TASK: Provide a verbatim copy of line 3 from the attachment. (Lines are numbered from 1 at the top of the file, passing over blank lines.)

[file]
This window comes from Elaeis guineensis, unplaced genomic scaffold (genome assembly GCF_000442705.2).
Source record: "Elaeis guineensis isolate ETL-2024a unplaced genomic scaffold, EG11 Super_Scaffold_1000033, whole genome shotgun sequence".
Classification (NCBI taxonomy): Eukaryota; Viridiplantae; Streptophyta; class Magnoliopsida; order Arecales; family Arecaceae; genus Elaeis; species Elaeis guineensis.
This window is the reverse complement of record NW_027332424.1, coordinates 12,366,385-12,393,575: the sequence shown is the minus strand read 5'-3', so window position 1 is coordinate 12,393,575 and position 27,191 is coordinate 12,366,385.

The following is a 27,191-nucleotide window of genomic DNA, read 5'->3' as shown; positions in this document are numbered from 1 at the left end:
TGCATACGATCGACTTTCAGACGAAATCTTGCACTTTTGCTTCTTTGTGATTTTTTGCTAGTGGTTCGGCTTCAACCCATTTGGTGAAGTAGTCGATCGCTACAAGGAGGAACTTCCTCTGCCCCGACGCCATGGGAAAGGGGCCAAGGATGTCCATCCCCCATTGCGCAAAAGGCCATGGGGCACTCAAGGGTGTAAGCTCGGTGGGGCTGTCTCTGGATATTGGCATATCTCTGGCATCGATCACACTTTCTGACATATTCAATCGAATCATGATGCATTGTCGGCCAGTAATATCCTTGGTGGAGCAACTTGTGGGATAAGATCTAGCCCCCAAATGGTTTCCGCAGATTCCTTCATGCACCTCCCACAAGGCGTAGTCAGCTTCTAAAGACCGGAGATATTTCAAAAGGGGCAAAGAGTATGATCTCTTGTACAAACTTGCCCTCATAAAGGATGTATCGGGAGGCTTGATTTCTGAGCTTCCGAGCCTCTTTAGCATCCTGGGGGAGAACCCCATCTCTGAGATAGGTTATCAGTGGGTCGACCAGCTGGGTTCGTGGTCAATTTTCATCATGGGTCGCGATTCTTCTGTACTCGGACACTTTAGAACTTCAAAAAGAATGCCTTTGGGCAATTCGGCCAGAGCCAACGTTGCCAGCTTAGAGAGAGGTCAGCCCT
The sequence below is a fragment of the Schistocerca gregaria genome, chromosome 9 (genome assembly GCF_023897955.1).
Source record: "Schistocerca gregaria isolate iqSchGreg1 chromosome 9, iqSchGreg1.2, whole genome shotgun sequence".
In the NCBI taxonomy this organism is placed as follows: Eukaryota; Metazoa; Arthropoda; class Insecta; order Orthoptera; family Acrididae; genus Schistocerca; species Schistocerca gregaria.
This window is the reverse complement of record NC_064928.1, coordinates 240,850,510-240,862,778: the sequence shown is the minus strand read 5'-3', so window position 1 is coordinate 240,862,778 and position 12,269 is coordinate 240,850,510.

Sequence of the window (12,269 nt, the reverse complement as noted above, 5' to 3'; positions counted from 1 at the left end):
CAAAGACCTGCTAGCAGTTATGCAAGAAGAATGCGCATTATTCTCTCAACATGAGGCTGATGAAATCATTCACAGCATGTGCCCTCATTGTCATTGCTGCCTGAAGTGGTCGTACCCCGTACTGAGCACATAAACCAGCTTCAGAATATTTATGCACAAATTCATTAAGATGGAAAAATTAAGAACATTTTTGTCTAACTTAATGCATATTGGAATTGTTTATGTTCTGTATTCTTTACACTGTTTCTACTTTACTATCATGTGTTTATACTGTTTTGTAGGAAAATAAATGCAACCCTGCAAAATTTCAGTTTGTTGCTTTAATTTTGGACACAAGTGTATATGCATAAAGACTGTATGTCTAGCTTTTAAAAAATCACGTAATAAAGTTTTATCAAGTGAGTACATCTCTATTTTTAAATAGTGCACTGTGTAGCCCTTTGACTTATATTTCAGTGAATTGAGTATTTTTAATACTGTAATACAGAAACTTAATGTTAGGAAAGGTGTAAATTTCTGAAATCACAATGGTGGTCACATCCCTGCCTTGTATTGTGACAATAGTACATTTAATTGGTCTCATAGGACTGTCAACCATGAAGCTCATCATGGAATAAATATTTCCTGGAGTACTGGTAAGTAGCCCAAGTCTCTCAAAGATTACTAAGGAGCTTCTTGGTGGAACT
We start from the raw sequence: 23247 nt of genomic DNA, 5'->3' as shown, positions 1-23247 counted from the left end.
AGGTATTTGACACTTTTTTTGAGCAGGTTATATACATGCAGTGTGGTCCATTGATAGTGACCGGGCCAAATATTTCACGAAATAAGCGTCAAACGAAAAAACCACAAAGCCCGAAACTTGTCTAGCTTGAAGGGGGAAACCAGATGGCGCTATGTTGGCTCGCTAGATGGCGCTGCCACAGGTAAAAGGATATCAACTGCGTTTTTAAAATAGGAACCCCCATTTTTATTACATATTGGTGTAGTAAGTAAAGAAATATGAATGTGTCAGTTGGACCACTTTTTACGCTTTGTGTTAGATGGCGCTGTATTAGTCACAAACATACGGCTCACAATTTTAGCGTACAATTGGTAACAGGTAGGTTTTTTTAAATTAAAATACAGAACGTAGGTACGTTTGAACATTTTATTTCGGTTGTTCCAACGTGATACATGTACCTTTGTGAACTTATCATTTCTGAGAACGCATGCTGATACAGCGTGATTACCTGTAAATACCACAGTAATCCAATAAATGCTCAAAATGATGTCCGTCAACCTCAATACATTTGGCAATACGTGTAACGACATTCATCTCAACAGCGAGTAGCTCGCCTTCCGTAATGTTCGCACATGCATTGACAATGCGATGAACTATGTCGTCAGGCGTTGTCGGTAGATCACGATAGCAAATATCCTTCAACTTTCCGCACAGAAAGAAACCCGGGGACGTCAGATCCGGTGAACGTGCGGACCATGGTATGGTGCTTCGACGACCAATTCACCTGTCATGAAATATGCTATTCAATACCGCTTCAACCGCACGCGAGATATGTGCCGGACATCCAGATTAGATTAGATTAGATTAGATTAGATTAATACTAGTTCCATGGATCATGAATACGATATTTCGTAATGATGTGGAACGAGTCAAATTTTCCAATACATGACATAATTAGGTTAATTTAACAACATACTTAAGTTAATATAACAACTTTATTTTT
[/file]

Classification (NCBI taxonomy): Eukaryota; Viridiplantae; Streptophyta; class Magnoliopsida; order Arecales; family Arecaceae; genus Elaeis; species Elaeis guineensis.